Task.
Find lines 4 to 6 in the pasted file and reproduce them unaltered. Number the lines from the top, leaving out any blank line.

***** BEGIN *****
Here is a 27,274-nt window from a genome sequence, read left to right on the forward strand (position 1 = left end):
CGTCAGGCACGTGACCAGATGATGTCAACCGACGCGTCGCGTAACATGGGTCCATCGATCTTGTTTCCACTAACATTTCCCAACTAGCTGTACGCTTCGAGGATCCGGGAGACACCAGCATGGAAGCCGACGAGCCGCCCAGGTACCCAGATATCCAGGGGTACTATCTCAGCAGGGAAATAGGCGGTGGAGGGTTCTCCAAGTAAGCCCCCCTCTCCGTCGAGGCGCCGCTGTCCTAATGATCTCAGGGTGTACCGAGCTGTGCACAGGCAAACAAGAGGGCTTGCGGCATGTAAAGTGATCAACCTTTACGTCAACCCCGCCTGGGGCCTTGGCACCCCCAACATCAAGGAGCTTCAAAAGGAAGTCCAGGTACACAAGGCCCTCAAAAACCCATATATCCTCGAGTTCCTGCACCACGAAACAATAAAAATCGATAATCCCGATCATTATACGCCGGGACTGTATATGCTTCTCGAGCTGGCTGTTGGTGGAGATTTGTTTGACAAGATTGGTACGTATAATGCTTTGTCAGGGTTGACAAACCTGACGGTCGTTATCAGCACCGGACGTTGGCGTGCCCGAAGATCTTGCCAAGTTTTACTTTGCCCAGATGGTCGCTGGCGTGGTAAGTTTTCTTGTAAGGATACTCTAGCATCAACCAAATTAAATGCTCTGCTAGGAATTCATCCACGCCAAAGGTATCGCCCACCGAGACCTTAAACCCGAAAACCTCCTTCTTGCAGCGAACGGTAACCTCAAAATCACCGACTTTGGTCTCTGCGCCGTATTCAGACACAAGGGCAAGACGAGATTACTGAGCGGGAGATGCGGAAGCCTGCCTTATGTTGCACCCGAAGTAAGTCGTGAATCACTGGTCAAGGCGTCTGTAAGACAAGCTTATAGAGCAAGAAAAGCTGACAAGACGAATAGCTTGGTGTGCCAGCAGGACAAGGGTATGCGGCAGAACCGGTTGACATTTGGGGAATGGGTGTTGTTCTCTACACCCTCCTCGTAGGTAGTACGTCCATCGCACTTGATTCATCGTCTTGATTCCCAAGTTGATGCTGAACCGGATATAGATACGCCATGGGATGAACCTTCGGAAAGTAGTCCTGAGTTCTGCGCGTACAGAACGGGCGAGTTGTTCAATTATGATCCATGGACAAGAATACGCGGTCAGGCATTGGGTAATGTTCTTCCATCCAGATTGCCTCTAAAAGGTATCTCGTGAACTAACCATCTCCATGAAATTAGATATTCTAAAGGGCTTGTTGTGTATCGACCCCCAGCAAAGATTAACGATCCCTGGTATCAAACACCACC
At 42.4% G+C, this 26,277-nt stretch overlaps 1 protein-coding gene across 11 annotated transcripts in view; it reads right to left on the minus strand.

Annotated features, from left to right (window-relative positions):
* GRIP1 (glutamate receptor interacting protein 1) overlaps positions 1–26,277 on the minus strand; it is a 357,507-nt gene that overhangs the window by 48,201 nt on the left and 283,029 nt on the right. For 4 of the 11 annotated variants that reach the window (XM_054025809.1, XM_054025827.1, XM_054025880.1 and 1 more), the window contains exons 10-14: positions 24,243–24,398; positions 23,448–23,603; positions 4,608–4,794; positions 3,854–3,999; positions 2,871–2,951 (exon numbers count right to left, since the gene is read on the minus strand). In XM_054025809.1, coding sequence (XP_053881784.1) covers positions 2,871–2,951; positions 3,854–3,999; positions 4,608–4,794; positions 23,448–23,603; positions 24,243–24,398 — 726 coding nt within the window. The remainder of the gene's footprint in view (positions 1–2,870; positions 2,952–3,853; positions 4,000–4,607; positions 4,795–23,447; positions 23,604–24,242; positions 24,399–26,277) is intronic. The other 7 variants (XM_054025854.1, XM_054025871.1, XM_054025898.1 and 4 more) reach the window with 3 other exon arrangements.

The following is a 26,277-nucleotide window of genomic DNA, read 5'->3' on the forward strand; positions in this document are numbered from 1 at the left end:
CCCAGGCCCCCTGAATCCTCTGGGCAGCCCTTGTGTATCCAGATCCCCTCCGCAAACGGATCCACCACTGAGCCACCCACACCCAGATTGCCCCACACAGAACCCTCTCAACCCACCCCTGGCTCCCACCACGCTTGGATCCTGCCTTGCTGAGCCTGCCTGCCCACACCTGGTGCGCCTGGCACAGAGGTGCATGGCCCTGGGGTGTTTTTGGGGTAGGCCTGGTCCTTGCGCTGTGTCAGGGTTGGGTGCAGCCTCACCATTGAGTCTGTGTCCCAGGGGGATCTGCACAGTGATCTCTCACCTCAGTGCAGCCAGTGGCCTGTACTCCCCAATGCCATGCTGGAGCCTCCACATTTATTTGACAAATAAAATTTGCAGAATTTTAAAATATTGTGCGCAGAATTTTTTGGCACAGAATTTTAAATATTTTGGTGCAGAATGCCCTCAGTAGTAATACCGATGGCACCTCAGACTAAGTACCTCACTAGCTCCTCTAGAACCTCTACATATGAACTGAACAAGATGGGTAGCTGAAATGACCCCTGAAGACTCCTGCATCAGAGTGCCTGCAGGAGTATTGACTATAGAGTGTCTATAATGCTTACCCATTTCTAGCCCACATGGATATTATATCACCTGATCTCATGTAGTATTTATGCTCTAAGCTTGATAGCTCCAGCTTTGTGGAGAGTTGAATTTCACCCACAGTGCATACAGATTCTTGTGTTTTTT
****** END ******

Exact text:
Annotated features, from left to right (window-relative positions):
* GRIP1 (glutamate receptor interacting protein 1) overlaps positions 1–26,277 on the minus strand; it is a 357,507-nt gene that overhangs the window by 48,201 nt on the left and 283,029 nt on the right. For 4 of the 11 annotated variants that reach the window (XM_054025809.1, XM_054025827.1, XM_054025880.1 and 1 more), the window contains exons 10-14: positions 24,243–24,398; positions 23,448–23,603; positions 4,608–4,794; positions 3,854–3,999; positions 2,871–2,951 (exon numbers count right to left, since the gene is read on the minus strand). In XM_054025809.1, coding sequence (XP_053881784.1) covers positions 2,871–2,951; positions 3,854–3,999; positions 4,608–4,794; positions 23,448–23,603; positions 24,243–24,398 — 726 coding nt within the window. The remainder of the gene's footprint in view (positions 1–2,870; positions 2,952–3,853; positions 4,000–4,607; positions 4,795–23,447; positions 23,604–24,242; positions 24,399–26,277) is intronic. The other 7 variants (XM_054025854.1, XM_054025871.1, XM_054025898.1 and 4 more) reach the window with 3 other exon arrangements.

The following is a 26,277-nucleotide window of genomic DNA, read 5'->3' on the forward strand; positions in this document are numbered from 1 at the left end: